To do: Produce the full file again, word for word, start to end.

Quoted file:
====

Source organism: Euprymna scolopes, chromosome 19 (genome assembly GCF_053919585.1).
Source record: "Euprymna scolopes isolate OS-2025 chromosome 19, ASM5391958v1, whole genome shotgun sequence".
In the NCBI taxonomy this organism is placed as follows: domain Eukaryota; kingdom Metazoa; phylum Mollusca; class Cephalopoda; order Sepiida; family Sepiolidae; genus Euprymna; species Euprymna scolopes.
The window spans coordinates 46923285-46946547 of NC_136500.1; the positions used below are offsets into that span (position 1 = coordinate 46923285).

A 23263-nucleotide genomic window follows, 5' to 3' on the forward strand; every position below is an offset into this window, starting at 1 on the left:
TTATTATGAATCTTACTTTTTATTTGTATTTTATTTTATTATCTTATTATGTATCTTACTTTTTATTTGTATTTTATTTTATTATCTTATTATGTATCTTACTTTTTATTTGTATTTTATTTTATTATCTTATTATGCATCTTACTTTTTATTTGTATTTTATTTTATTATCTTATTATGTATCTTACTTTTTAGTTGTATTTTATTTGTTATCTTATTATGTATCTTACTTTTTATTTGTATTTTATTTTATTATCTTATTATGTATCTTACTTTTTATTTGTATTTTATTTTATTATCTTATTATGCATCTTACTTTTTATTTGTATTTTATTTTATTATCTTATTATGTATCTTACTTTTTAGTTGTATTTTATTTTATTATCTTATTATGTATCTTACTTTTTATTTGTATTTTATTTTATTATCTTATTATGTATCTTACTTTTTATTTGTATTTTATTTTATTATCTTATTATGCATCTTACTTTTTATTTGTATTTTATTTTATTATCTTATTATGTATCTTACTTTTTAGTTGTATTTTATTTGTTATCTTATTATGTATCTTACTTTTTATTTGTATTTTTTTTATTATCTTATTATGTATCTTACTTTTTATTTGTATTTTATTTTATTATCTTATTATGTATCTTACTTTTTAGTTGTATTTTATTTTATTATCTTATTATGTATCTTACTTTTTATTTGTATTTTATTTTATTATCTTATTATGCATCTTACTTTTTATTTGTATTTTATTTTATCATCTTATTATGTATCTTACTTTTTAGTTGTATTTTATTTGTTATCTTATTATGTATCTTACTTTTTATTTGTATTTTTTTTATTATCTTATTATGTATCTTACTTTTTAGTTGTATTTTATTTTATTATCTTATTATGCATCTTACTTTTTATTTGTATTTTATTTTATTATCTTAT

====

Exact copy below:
Source organism: Euprymna scolopes, chromosome 19 (genome assembly GCF_053919585.1).
Source record: "Euprymna scolopes isolate OS-2025 chromosome 19, ASM5391958v1, whole genome shotgun sequence".
In the NCBI taxonomy this organism is placed as follows: domain Eukaryota; kingdom Metazoa; phylum Mollusca; class Cephalopoda; order Sepiida; family Sepiolidae; genus Euprymna; species Euprymna scolopes.
The window spans coordinates 46923285-46946547 of NC_136500.1; the positions used below are offsets into that span (position 1 = coordinate 46923285).

A 23263-nucleotide genomic window follows, 5' to 3' on the forward strand; every position below is an offset into this window, starting at 1 on the left:
TTATTATGAATCTTACTTTTTATTTGTATTTTATTTTATTATCTTATTATGTATCTTACTTTTTATTTGTATTTTATTTTATTATCTTATTATGTATCTTACTTTTTATTTGTATTTTATTTTATTATCTTATTATGCATCTTACTTTTTATTTGTATTTTATTTTATTATCTTATTATGTATCTTACTTTTTAGTTGTATTTTATTTGTTATCTTATTATGTATCTTACTTTTTATTTGTATTTTATTTTATTATCTTATTATGTATCTTACTTTTTATTTGTATTTTATTTTATTATCTTATTATGCATCTTACTTTTTATTTGTATTTTATTTTATTATCTTATTATGTATCTTACTTTTTAGTTGTATTTTATTTTATTATCTTATTATGTATCTTACTTTTTATTTGTATTTTATTTTATTATCTTATTATGTATCTTACTTTTTATTTGTATTTTATTTTATTATCTTATTATGCATCTTACTTTTTATTTGTATTTTATTTTATTATCTTATTATGTATCTTACTTTTTAGTTGTATTTTATTTGTTATCTTATTATGTATCTTACTTTTTATTTGTATTTTTTTTATTATCTTATTATGTATCTTACTTTTTATTTGTATTTTATTTTATTATCTTATTATGTATCTTACTTTTTAGTTGTATTTTATTTTATTATCTTATTATGTATCTTACTTTTTATTTGTATTTTATTTTATTATCTTATTATGCATCTTACTTTTTATTTGTATTTTATTTTATCATCTTATTATGTATCTTACTTTTTAGTTGTATTTTATTTGTTATCTTATTATGTATCTTACTTTTTATTTGTATTTTTTTTATTATCTTATTATGTATCTTACTTTTTAGTTGTATTTTATTTTATTATCTTATTATGCATCTTACTTTTTATTTGTATTTTATTTTATTATCTTAT